John William Henry was always good-looking. His teeth never needed braces. His hair never thinned. He had a symmetrical jaw, a pleasant smile, white teeth, broad shoulders, and a trim waste. But he had a secret. He sometimes, in secret prayer, acknowledged God as sovereign over all things.
"I really wanted to be a Calvinist so bad, and that was one way for me to satisfy those feelings," Henry said. "But I always felt like someone was looking over my shoulder."
The desire to be a Calvinist never went away. At age 27, Henry confessed those feelings to his pastor and started seeing a Christian phychologist who suggested Henry was Armenian to Calvinist transreligious. Through constructive surgeries, reverse electrolysis, simulated scar technology, smoking lessons, and an unhealthy diet, John the Armenian became known as John the Calvinist.
While still relatively rare, one advocate estimates that 0.25 to 0.5 percent of all Calvinists are considered "handsome" or "pretty". The idea of changing physical appearance to be accepted by Calvinists has become more widespread in recent years.
Many people who have transitioned, including Henry, say they knew they had been born into the wrong body from childhood. As early as age 3, Henry, born into a good-looking Armenian family, didn't understand why his father wanted him to ignore certain passages in the Bible. As an Armenian, Henry learned at least 3 versions of the sinner's prayer, wrote his second birth date in his Bible, created Popsicle stick figures of all 12 disciples, and weekly wrote cards to missionaries. But he secretly enjoyed praying each morning on his knees, reading the Bible, and discussing Bible truths with his grandfather.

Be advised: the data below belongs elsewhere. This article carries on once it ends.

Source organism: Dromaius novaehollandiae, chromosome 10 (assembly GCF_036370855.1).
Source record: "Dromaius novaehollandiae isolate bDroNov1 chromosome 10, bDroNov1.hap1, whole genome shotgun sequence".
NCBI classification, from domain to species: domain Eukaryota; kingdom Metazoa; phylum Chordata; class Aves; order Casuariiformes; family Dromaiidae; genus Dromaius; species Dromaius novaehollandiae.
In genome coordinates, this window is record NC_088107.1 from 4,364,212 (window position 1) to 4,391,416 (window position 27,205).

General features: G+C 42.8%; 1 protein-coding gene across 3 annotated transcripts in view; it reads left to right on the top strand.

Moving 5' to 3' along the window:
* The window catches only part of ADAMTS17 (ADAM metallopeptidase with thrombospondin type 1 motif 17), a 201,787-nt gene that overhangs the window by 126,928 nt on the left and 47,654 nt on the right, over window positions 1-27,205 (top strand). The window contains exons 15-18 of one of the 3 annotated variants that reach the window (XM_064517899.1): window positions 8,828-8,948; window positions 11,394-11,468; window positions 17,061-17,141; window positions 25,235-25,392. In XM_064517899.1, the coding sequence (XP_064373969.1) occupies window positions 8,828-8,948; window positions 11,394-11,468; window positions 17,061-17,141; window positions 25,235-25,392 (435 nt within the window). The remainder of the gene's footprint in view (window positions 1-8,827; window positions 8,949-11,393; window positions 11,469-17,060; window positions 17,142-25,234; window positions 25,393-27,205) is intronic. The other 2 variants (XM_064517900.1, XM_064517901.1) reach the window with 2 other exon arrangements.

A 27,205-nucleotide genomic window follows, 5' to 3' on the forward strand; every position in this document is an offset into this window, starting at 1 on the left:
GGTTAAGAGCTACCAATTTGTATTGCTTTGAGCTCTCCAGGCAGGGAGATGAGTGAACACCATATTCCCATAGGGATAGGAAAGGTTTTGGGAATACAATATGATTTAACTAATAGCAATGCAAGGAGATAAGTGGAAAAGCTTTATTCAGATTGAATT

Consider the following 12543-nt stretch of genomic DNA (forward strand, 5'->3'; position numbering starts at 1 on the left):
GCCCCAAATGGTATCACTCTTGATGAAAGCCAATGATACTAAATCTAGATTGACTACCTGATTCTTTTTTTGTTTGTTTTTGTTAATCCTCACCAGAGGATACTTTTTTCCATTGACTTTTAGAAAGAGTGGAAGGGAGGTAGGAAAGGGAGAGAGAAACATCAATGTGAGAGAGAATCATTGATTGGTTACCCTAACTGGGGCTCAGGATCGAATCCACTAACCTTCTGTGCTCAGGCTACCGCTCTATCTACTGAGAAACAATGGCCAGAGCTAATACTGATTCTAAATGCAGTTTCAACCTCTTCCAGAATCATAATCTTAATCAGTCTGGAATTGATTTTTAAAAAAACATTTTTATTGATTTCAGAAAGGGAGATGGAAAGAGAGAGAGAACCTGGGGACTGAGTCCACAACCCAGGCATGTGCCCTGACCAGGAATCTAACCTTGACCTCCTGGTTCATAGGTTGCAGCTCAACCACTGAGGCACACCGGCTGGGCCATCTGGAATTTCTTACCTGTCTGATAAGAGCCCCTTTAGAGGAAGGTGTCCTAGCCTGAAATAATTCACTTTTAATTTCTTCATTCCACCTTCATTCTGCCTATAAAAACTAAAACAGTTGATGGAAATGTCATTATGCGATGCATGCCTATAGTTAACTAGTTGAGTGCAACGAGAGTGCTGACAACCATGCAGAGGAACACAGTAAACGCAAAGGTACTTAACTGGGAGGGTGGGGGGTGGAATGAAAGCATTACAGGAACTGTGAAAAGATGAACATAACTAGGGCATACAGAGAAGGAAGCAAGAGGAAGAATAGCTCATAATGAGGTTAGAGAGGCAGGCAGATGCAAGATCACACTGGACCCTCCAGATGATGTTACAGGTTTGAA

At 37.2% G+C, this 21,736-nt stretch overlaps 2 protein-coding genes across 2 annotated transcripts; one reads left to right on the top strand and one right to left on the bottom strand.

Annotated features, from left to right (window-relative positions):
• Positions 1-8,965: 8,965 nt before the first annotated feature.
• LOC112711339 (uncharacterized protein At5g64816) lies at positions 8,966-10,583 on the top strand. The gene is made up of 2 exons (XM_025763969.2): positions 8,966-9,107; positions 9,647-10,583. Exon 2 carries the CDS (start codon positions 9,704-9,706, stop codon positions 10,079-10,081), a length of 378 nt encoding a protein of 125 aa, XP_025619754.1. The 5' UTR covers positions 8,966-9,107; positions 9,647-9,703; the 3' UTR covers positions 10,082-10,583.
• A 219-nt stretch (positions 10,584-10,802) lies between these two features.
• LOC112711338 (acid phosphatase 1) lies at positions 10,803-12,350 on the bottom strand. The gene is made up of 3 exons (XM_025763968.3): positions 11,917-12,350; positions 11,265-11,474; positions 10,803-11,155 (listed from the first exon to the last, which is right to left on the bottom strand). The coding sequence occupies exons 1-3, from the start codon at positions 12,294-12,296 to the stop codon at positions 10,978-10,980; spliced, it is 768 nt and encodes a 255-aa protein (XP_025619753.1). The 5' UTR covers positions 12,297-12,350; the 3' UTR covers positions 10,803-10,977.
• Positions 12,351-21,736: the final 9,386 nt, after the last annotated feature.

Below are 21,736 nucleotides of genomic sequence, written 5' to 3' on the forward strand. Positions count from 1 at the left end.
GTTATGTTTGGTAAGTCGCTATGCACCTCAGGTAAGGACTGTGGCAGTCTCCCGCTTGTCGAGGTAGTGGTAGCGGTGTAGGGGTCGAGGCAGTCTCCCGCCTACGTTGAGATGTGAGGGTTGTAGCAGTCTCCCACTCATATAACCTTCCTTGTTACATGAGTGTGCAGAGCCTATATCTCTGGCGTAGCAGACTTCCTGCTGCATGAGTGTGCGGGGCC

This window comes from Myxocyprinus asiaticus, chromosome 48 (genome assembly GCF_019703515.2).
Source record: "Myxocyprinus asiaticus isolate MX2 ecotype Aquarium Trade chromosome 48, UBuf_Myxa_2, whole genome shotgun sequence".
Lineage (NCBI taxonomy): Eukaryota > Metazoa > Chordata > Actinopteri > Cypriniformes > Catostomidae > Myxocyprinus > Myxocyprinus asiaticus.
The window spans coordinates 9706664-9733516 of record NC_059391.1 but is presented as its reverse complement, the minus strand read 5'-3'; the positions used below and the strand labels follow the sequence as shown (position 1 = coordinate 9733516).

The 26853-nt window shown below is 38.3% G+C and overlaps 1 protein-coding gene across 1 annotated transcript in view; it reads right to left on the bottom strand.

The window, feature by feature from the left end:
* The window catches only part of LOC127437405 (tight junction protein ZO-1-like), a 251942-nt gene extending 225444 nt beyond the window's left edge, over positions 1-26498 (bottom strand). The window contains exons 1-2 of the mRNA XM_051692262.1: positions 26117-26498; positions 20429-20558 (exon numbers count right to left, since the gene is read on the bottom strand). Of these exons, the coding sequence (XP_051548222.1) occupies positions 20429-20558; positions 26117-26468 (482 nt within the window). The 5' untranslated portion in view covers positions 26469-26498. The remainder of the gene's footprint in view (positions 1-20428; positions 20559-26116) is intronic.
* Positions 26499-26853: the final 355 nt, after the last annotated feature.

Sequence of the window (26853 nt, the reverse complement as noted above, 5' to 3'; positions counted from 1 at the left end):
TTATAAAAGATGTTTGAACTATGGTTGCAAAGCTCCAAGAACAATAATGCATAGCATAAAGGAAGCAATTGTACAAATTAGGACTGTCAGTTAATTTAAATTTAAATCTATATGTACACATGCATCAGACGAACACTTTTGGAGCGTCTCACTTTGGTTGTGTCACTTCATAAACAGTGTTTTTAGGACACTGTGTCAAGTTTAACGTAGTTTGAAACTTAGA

"Now I get up every morning and say, 'Wow, I can actually look at myself in the mirror,' because I've never been able to do that in my life, because that handsome figure that would stare back at me was not me," Henry said.
Doctors speculate that there is a biological foundation to religious identity, but no one has determined what in the biological makeup determines that religion.
"For people who want an Armenian to Calvinist change on a biological level, the first step is to spend more time on the spiritual aspects of the body than the physical," says Altus Nethammer, a personal trainer with Bodies4Life.
It is rare for people to undergo an Armenian to Calvinist transreligious change and then want to reverse it, especially when substantial changes have been made to diet and exercise routines, experts say.
Some transreligious individuals do face some quandaries. Some churches do not simply look at physical appearances for membership and require people to voice and demonstrate proof of their theological beliefs before becoming members.
Henry has experienced some dismay from others around him. Henry said his mother took five years to adjust. One of his brothers still doesn't speak to him. "For the longest time, I really felt like I had a mental illness, but I don't feel that way anymore," Henry said.